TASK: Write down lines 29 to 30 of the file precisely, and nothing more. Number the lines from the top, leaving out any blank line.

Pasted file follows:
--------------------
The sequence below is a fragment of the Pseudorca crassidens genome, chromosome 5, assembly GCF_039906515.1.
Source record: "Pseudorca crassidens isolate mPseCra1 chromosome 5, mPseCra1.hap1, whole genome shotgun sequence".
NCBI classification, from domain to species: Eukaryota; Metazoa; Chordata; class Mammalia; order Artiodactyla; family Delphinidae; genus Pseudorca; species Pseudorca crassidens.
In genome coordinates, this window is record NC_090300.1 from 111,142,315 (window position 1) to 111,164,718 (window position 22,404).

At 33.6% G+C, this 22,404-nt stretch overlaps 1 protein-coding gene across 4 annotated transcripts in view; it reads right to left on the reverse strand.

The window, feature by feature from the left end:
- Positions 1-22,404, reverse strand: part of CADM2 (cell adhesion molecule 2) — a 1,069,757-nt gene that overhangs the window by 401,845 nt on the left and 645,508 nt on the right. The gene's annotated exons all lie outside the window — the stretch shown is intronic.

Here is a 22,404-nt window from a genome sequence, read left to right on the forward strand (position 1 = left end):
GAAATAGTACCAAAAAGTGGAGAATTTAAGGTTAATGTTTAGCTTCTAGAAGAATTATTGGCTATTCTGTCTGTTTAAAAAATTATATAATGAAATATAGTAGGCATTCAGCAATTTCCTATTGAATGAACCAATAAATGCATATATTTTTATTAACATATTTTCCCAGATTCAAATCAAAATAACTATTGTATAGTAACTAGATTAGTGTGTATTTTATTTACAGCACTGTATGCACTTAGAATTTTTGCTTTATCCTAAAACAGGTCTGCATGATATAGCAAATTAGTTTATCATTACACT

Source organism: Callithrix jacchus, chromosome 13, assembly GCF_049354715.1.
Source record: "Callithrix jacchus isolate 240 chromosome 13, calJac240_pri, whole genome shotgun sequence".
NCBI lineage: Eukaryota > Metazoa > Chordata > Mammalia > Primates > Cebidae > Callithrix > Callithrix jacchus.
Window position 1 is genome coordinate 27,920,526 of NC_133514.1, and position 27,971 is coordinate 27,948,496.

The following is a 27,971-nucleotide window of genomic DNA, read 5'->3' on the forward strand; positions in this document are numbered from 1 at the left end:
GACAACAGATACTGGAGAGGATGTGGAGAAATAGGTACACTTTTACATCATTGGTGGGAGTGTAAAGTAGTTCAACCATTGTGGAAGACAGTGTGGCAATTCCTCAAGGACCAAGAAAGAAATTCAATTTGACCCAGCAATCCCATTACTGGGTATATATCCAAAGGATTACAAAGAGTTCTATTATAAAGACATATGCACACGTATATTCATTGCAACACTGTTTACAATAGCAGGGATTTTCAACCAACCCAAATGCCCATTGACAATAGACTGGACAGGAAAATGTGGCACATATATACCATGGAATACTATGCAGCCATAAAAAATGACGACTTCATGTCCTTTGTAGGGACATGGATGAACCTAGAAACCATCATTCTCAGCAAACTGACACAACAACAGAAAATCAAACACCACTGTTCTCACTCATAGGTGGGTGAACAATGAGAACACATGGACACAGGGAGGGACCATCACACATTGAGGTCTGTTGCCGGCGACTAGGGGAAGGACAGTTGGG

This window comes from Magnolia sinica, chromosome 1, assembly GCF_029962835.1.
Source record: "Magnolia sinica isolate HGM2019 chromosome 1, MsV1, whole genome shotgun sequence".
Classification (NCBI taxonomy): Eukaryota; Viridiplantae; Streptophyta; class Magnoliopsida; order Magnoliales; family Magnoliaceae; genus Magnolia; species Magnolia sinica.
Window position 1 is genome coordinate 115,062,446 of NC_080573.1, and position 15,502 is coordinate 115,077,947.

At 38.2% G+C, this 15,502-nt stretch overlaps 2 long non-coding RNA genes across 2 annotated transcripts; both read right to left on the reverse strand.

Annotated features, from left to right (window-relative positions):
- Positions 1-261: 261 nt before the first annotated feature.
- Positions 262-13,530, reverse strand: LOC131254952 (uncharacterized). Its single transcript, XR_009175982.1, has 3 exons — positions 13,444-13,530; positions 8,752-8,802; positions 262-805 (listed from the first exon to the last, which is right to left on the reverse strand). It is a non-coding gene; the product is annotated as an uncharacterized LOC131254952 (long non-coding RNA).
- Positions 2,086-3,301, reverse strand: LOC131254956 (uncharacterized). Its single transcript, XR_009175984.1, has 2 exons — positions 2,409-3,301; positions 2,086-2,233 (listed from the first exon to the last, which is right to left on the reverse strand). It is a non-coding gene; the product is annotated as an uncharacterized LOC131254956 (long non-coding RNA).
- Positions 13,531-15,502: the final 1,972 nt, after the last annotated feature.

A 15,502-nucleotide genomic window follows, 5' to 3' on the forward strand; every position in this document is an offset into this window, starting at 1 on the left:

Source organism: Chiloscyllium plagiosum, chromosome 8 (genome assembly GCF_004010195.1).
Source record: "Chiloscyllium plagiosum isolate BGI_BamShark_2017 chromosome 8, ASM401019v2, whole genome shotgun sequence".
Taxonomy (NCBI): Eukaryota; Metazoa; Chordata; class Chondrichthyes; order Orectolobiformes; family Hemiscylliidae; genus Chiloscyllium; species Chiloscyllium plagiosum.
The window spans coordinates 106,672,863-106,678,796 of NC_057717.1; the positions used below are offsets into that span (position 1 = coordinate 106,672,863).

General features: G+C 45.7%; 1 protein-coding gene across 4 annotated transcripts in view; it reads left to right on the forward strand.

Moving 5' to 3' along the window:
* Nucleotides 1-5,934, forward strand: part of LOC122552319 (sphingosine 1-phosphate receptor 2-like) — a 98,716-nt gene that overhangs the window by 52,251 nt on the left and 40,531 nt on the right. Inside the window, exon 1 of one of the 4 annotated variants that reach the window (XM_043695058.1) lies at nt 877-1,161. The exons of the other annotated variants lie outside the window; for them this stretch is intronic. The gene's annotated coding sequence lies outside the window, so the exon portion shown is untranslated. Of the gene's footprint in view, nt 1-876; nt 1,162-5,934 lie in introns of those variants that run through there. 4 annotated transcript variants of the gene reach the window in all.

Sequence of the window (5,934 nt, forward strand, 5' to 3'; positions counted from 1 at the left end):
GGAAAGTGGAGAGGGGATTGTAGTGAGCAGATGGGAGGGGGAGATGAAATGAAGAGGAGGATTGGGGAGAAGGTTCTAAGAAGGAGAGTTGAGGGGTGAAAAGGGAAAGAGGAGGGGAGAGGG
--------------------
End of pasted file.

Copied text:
Taxonomy (NCBI): Eukaryota; Metazoa; Chordata; class Chondrichthyes; order Orectolobiformes; family Hemiscylliidae; genus Chiloscyllium; species Chiloscyllium plagiosum.
The window spans coordinates 106,672,863-106,678,796 of NC_057717.1; the positions used below are offsets into that span (position 1 = coordinate 106,672,863).